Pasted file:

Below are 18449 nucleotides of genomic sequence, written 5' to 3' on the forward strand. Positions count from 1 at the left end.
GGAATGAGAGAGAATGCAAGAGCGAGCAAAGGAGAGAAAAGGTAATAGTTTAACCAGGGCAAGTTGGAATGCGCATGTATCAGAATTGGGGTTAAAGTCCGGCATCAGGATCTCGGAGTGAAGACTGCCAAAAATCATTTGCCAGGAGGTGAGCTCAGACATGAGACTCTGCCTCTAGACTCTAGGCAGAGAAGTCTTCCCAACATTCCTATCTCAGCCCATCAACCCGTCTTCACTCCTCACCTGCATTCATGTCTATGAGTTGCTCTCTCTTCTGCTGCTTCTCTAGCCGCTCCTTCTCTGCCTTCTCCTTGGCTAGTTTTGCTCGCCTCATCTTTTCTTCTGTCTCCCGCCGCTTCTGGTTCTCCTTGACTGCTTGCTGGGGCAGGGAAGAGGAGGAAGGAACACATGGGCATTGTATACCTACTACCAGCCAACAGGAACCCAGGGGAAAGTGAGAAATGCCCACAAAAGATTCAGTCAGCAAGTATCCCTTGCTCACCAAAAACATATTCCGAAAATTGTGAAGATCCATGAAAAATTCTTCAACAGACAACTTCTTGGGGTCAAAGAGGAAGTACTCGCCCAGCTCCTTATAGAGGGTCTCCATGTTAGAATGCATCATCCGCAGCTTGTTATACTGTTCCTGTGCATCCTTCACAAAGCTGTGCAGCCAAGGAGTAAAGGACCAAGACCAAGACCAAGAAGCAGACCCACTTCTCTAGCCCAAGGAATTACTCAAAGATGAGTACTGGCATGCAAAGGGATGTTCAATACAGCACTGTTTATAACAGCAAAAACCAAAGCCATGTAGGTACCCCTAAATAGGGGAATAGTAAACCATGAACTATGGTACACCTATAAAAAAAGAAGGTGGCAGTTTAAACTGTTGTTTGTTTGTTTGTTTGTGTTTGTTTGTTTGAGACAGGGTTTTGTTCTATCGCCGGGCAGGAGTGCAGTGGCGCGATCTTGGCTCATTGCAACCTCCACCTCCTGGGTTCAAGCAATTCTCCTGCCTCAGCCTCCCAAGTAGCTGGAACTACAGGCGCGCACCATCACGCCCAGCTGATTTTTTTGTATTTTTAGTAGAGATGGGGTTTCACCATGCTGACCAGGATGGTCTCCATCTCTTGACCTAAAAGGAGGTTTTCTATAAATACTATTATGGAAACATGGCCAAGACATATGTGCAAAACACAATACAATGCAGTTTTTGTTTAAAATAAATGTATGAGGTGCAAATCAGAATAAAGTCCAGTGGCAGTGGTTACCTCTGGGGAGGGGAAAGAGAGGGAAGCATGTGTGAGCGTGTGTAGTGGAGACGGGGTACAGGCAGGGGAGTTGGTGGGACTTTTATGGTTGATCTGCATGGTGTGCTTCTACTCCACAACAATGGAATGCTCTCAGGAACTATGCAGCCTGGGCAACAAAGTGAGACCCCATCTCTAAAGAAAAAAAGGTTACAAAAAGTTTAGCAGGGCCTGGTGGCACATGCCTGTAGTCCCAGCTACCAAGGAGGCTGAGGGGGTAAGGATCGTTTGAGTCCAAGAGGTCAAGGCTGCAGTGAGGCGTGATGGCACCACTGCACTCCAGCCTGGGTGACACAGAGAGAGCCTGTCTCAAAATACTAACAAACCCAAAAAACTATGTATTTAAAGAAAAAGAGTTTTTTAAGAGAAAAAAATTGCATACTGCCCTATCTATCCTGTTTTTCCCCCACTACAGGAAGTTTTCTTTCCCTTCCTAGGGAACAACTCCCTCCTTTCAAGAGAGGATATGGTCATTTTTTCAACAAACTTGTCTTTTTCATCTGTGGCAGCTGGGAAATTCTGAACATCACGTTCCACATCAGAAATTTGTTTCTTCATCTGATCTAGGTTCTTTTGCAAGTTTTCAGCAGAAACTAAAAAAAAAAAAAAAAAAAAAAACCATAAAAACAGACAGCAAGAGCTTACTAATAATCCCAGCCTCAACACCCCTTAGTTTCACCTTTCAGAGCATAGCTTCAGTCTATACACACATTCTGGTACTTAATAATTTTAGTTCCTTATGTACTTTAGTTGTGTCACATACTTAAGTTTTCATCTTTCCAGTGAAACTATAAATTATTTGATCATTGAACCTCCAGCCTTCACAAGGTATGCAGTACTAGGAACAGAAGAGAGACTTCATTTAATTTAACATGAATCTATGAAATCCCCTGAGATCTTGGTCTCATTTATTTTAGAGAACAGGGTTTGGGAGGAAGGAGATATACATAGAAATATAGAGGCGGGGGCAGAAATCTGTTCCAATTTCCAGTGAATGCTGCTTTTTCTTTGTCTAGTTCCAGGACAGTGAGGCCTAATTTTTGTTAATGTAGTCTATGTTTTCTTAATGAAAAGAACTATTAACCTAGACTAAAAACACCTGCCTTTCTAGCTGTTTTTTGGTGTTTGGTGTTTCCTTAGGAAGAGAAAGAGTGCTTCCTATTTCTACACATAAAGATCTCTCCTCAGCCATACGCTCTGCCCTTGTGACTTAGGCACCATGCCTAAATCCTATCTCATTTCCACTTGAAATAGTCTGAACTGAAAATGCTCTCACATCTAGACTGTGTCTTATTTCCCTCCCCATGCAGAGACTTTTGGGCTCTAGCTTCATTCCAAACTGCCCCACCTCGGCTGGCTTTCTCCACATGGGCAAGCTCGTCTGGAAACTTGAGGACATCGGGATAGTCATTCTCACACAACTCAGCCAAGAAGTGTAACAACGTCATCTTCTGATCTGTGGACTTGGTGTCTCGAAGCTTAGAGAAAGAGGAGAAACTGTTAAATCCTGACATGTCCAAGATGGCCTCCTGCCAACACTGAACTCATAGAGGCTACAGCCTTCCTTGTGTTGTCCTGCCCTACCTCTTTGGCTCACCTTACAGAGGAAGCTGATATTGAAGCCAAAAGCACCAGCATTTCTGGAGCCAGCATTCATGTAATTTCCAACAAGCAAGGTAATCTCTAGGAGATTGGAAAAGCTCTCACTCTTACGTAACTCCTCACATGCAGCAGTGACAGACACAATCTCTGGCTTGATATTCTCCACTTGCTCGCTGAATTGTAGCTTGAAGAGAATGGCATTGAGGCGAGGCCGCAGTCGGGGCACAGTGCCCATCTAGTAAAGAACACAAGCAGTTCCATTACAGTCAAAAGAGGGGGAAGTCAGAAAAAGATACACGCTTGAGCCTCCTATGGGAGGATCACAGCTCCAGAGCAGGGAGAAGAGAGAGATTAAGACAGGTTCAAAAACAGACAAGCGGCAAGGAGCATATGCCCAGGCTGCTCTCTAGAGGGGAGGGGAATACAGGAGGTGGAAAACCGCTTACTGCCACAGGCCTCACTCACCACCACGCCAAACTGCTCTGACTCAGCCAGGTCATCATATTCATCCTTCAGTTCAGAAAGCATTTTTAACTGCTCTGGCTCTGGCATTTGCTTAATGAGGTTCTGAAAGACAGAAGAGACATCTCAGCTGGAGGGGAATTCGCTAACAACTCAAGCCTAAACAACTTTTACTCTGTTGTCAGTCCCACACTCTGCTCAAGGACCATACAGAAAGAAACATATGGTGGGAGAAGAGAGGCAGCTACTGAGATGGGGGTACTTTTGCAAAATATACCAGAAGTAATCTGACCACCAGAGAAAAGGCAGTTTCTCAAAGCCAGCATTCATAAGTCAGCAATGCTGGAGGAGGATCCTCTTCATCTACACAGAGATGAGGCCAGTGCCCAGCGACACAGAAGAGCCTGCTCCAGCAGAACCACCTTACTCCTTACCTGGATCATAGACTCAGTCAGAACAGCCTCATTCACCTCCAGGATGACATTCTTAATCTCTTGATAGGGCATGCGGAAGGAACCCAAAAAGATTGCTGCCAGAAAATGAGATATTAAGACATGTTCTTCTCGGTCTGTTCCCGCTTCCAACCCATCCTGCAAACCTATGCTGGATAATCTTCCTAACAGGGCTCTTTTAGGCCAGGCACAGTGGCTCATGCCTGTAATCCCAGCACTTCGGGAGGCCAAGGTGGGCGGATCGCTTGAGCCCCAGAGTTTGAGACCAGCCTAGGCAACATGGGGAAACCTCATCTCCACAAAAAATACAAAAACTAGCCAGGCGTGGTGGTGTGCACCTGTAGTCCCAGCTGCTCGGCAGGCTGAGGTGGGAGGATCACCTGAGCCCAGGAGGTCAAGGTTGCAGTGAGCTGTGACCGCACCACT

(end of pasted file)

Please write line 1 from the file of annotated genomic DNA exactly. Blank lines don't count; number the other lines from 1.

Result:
Below are 18449 nucleotides of genomic sequence, written 5' to 3' on the forward strand. Positions count from 1 at the left end.